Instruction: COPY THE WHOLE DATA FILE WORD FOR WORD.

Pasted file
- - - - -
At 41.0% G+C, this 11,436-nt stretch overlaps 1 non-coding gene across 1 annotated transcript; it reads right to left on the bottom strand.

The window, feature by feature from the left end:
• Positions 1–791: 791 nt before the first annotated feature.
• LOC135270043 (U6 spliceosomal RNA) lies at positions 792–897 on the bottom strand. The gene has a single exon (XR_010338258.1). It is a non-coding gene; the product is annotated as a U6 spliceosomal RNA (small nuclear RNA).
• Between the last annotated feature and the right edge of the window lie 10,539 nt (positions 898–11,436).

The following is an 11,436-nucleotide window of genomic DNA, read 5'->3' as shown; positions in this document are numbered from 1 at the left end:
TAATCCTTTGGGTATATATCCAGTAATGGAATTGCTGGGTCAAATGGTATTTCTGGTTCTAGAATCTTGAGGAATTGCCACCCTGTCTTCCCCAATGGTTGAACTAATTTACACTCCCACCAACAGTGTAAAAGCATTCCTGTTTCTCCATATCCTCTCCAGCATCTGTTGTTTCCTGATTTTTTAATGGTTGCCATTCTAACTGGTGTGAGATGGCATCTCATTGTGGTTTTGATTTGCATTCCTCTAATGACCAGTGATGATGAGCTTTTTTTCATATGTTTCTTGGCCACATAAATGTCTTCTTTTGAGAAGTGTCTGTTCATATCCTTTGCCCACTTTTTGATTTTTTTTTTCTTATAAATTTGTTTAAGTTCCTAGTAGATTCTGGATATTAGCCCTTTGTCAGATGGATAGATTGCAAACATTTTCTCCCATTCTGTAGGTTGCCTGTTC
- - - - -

At 41.0% G+C, this 11,436-nt stretch overlaps 1 non-coding gene across 1 annotated transcript; it reads right to left on the bottom strand.

The window, feature by feature from the left end:
• Positions 1–791: 791 nt before the first annotated feature.
• LOC135270043 (U6 spliceosomal RNA) lies at positions 792–897 on the bottom strand. The gene has a single exon (XR_010338258.1). It is a non-coding gene; the product is annotated as a U6 spliceosomal RNA (small nuclear RNA).
• Between the last annotated feature and the right edge of the window lie 10,539 nt (positions 898–11,436).

The following is an 11,436-nucleotide window of genomic DNA, read 5'->3' as shown; positions in this document are numbered from 1 at the left end:
TAATCCTTTGGGTATATATCCAGTAATGGAATTGCTGGGTCAAATGGTATTTCTGGTTCTAGAATCTTGAGGAATTGCCACCCTGTCTTCCCCAATGGTTGAACTAATTTACACTCCCACCAACAGTGTAAAAGCATTCCTGTTTCTCCATATCCTCTCCAGCATCTGTTGTTTCCTGATTTTTTAATGGTTGCCATTCTAACTGGTGTGAGATGGCATCTCATTGTGGTTTTGATTTGCATTCCTCTAATGACCAGTGATGATGAGCTTTTTTTCATATGTTTCTTGGCCACATAAATGTCTTCTTTTGAGAAGTGTCTGTTCATATCCTTTGCCCACTTTTTGATTTTTTTTTTCTTATAAATTTGTTTAAGTTCCTAGTAGATTCTGGATATTAGCCCTTTGTCAGATGGATAGATTGCAAACATTTTCTCCCATTCTGTAGGTTGCCTGTTC